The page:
Saturday, July 02, 2005

I did something extremely anti-iTunes today: I bought two LPs. One was Ornette Coleman's Change of the Century, and the other was Eric Dolphy in Europe, Vol. I. I've bought several LPs in the past few years, sometimes because they were cheaper, sometimes just for the hell of it.

There's something about buying an LP: it's like you're deliberately being a Luddite. You're buying something that isn't portable, something you can't take with you, something that puts you very much back into the mindset of another time, when the optimum listening experience was to sit in your living room or lay on your bed and let the music just surround you.

Know what? It's still the optimum experience.

It's great to listen to music in a car, or when you're walking or running or doing whatever it is you do, but those activities by definition aren't about listening to music; they're about listening while you're doing something else. There's a lot to said for sitting at home and hearing something, giving your attention to it the way you would a book or a movie.

And, for reasons I can't full articulate, music just sounds better on an LP, especially jazz or classical records, when there's such a wide range of it. This has, of course, long been an issue of debate among audiophiles -- which I can't really claim to be, given my decidedly lo-tech lifestyle -- but an LP just seems to deliver a fuller, richer sound. You get real depth from it. Ornette is blowing his heart out in the background as I type this, and every squank and skronk have a color and clarity that I just don't think CDs deliver.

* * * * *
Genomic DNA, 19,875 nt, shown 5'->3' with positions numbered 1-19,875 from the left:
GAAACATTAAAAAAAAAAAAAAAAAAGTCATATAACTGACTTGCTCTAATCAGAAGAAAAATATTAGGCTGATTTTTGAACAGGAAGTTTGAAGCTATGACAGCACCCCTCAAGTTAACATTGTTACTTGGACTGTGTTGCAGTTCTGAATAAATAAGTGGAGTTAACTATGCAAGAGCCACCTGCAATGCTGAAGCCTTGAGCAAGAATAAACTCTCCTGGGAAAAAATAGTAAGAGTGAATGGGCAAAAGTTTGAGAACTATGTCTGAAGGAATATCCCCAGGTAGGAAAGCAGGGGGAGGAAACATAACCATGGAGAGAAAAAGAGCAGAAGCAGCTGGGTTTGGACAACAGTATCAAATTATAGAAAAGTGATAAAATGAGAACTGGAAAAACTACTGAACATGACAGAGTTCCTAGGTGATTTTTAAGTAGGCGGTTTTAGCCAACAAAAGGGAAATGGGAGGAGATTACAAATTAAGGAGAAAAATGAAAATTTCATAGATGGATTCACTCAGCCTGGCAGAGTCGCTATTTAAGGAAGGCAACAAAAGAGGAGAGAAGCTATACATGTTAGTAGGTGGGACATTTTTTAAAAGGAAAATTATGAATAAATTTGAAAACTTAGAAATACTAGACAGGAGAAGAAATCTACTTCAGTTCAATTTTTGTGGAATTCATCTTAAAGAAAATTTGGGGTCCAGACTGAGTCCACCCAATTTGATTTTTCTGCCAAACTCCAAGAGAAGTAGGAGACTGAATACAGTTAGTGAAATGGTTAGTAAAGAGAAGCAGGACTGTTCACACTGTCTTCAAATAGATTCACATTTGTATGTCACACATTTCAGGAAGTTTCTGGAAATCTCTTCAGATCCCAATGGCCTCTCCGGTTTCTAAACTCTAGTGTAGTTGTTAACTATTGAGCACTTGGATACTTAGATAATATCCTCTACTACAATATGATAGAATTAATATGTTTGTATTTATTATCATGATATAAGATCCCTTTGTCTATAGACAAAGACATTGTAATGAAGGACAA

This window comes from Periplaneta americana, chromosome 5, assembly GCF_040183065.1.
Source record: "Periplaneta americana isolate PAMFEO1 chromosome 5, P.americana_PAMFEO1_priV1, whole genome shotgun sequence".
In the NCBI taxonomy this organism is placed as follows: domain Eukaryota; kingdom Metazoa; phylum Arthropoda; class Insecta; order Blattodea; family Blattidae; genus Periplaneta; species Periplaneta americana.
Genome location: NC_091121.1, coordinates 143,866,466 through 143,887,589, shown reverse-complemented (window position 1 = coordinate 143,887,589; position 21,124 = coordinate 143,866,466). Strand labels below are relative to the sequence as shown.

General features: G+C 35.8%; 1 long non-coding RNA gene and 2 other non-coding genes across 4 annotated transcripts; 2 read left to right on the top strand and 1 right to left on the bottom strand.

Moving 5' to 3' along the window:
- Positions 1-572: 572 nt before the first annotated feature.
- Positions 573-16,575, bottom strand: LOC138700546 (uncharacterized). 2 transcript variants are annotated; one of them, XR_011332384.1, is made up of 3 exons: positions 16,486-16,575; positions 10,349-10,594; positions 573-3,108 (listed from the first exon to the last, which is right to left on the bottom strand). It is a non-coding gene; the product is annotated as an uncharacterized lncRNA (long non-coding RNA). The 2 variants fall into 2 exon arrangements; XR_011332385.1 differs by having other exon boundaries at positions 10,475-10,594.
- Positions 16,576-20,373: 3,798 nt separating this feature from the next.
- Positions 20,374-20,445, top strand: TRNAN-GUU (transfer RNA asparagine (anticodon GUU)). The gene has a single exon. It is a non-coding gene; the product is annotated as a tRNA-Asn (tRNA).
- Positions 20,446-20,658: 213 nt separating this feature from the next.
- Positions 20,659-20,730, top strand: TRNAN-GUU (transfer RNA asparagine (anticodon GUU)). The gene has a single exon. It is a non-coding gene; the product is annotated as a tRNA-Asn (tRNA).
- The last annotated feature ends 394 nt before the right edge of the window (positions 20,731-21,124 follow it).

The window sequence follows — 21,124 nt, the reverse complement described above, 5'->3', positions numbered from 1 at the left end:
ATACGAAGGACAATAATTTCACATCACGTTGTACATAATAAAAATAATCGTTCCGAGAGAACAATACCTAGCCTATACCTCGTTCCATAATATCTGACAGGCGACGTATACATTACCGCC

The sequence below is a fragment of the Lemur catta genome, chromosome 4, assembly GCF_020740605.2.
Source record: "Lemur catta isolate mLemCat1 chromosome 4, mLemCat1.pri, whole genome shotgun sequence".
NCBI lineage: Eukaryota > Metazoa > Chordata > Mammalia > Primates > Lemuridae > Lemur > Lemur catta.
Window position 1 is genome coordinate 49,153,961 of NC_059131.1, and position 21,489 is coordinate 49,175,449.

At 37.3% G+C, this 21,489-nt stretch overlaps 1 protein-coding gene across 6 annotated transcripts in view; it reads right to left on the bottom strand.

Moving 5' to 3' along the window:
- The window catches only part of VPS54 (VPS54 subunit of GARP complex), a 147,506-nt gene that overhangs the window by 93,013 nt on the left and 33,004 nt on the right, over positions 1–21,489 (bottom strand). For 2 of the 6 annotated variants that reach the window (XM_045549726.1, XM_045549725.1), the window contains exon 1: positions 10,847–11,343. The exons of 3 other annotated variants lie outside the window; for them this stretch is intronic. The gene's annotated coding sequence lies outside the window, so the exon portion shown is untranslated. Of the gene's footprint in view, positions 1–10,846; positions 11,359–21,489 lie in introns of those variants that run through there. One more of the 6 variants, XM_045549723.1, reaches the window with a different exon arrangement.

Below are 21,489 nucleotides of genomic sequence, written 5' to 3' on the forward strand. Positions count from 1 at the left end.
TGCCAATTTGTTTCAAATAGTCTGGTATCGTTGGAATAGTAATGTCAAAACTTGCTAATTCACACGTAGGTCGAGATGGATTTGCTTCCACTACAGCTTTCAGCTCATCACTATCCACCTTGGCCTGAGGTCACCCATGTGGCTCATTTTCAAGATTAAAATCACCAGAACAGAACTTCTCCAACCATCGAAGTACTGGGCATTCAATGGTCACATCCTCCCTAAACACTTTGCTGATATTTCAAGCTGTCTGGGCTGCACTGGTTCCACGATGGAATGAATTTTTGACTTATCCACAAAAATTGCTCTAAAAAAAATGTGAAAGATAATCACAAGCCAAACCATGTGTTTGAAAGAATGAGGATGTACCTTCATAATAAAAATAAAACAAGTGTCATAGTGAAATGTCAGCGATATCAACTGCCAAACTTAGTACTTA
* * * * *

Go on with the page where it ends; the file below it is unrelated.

In fact, a note on the back of this particular Ornette album says it was physically produced in a way to accomodate a fuller sound:

This is a high fidelity recording. Transfer from master tapes to master lacquers is made on Ampex Model 300 Tape Recorder, Scully Variable Pitch Lathe, and Cook Lateral Feedback cutterhead. The variable pitch control of the Scully Lathe widens the grooves for loud passages and narrows them during quieter sectiobns, forming the light and dark patterns that can be seen on the surface of the pressing.

So suck on that, iPod.

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